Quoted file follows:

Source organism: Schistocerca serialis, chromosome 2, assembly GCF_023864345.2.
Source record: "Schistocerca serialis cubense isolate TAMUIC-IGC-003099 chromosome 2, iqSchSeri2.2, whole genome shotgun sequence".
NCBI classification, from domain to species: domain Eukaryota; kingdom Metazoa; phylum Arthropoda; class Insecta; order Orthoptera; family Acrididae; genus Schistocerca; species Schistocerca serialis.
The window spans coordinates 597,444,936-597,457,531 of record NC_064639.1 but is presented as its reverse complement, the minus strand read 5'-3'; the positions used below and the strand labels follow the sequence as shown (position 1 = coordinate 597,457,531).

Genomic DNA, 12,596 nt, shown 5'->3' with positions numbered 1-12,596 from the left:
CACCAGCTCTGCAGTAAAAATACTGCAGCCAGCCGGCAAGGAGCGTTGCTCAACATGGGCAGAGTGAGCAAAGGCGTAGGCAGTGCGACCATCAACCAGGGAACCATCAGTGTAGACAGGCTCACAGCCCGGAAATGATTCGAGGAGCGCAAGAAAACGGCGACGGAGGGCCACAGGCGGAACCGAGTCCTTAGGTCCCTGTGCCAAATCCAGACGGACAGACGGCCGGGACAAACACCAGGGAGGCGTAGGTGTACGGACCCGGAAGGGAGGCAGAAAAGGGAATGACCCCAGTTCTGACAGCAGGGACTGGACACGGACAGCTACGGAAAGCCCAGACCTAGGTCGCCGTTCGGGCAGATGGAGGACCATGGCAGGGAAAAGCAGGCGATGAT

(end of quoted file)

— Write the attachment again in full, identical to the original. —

Source organism: Schistocerca serialis, chromosome 2, assembly GCF_023864345.2.
Source record: "Schistocerca serialis cubense isolate TAMUIC-IGC-003099 chromosome 2, iqSchSeri2.2, whole genome shotgun sequence".
NCBI classification, from domain to species: domain Eukaryota; kingdom Metazoa; phylum Arthropoda; class Insecta; order Orthoptera; family Acrididae; genus Schistocerca; species Schistocerca serialis.
The window spans coordinates 597,444,936-597,457,531 of record NC_064639.1 but is presented as its reverse complement, the minus strand read 5'-3'; the positions used below and the strand labels follow the sequence as shown (position 1 = coordinate 597,457,531).

Genomic DNA, 12,596 nt, shown 5'->3' with positions numbered 1-12,596 from the left:
CACCAGCTCTGCAGTAAAAATACTGCAGCCAGCCGGCAAGGAGCGTTGCTCAACATGGGCAGAGTGAGCAAAGGCGTAGGCAGTGCGACCATCAACCAGGGAACCATCAGTGTAGACAGGCTCACAGCCCGGAAATGATTCGAGGAGCGCAAGAAAACGGCGACGGAGGGCCACAGGCGGAACCGAGTCCTTAGGTCCCTGTGCCAAATCCAGACGGACAGACGGCCGGGACAAACACCAGGGAGGCGTAGGTGTACGGACCCGGAAGGGAGGCAGAAAAGGGAATGACCCCAGTTCTGACAGCAGGGACTGGACACGGACAGCTACGGAAAGCCCAGACCTAGGTCGCCGTTCGGGCAGATGGAGGACCATGGCAGGGAAAAGCAGGCGATGAT